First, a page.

Libertarian Powell Gammill 5,734 2.49%
Majority 45,479 19.73%
Total votes 230,560 100.00
Republican hold

2008[edit]

Arizona’s 2nd Congressional District House Election, 2008
Party Candidate Votes % ±
Republican Trent Franks* 200,914 59.44%
Democratic John Thrasher 125,611 37.16%
Libertarian Powell Gammill 7,882 2.33%
Green William Crum 3,616 1.07%
Majority 75,303 22.28%
Total votes 338,023 100.00
Republican hold

2010[edit]

Arizona’s 2nd Congressional District House Election, 2010
Party Candidate Votes % ±
Republican Trent Franks* 173,173 64.89%
Democratic John Thrasher 82,891 31.06%
Libertarian Powell Gammill 10,820 4.05%
Majority 90,282 33.83%
Total votes 266,884 100.00
Republican hold

2012[edit]

Arizona’s 2nd Congressional District House Election, 2012
Party Candidate Votes % ±
Democratic Ron Barber* 147,338 50.41%
Republican Martha McSally 144,884 49.57%
Write-in Write-ins 57 0.02%
Majority 2,454 0.84%
Total votes 292,279 100.00
Democratic gain from Republican

2014[edit]

Arizona’s 2nd Congressional District House Election, 2014
Party Candidate Votes % ±
Republican Martha McSally 109,704 49.81%
Democratic Ron Barber* 109,583 49.75%
Write-in Write-ins 1,007 0.46%
Majority 121 0.0005%
Total votes 220,254 100.00%
Republican gain from Democratic

2016[edit]

Arizona’s 2nd Congressional District House Election, 2016
Party Candidate Votes % ±
Republican Martha McSally* 179,806 56.96%
Democratic Matt Heinz 135,873 43.04%
Majority 43,933 14%
Total votes 315,679 100%
Republican hold

2018[edit]

Arizona's 2nd Congressional District, 2018[8]
Party Candidate Votes % ±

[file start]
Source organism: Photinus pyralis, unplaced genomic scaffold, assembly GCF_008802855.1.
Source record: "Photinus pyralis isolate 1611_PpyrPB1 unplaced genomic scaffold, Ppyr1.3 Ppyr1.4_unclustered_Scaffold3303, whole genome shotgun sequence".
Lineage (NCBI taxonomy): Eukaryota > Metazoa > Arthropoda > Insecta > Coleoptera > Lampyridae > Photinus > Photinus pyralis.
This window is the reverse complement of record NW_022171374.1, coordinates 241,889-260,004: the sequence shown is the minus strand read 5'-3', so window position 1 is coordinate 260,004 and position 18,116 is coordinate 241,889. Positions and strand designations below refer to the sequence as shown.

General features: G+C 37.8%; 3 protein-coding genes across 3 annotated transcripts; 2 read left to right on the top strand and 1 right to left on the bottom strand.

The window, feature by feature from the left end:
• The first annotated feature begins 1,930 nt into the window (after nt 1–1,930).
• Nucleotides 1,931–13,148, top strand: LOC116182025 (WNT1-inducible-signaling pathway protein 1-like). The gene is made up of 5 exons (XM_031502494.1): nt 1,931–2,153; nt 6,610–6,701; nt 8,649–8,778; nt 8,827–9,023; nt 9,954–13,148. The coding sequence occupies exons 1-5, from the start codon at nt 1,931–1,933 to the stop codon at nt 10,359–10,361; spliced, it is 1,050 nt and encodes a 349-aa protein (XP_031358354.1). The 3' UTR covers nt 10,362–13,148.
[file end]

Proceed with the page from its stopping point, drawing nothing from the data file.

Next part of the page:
Democratic Ann Kirkpatrick 152,517 54.41% +11.37%
Republican Lea Márquez Peterson 127,797 45.59% -11.37%
Margin of victory 24,720 8.82% +22.74%
Total votes 280,314 100.0% N/A
Democratic gain from Republican

Living former members[edit]

As of January 2019, there are three living former members of the House from the district.

Representative Term in office Date of birth (and age)
Trent Franks 2003 - 2013 (1957-06-19) June 19, 1957 (age 61)
Ron Barber 2013 - 2015 (1945-08-25) August 25, 1945 (age 73)
Martha McSally 2015 - 2019 (1966-03-22) March 22, 1966 (age 53)

See also[edit]

References[edit]

  1. ^ [1]
  2. ^ https://www.census.gov/mycd/?st=04&cd=02
  3. ^ "Partisan Voting Index – Districts of the 115th Congress" (PDF). The Cook Political Report. April 7, 2017. Retrieved April 7, 2017.
  4. ^ Pitzi, Mary Jo, 2011. Navajos seek tribal-dominated district in Arizona. Arizona Republic, Published September 16, 2011. Retrieved November 3, 2011.
  5. ^ Martis, Kenneth C. (1982). The Historical Atlas of United States Congressional Districts, 1789-1983. New York: Macmillan Publishing.
  6. ^ Martis, Kenneth C. (1989). The Historical Atlas of Political Parties in the United States Congress, 1789-1989. New York: Macmillan Publishing.
  7. ^ Congressional Directory: Browse 105th Congress Archived February 17, 2011, at the Wayback Machine
  8. ^ "2018 General Election". Arizona Secretary of State. November 15, 2018.

External links[edit]

Coordinates: 31°54′59″N 109°56′19″W / 31.91639°N 109.93861°W / 31.91639; -109.93861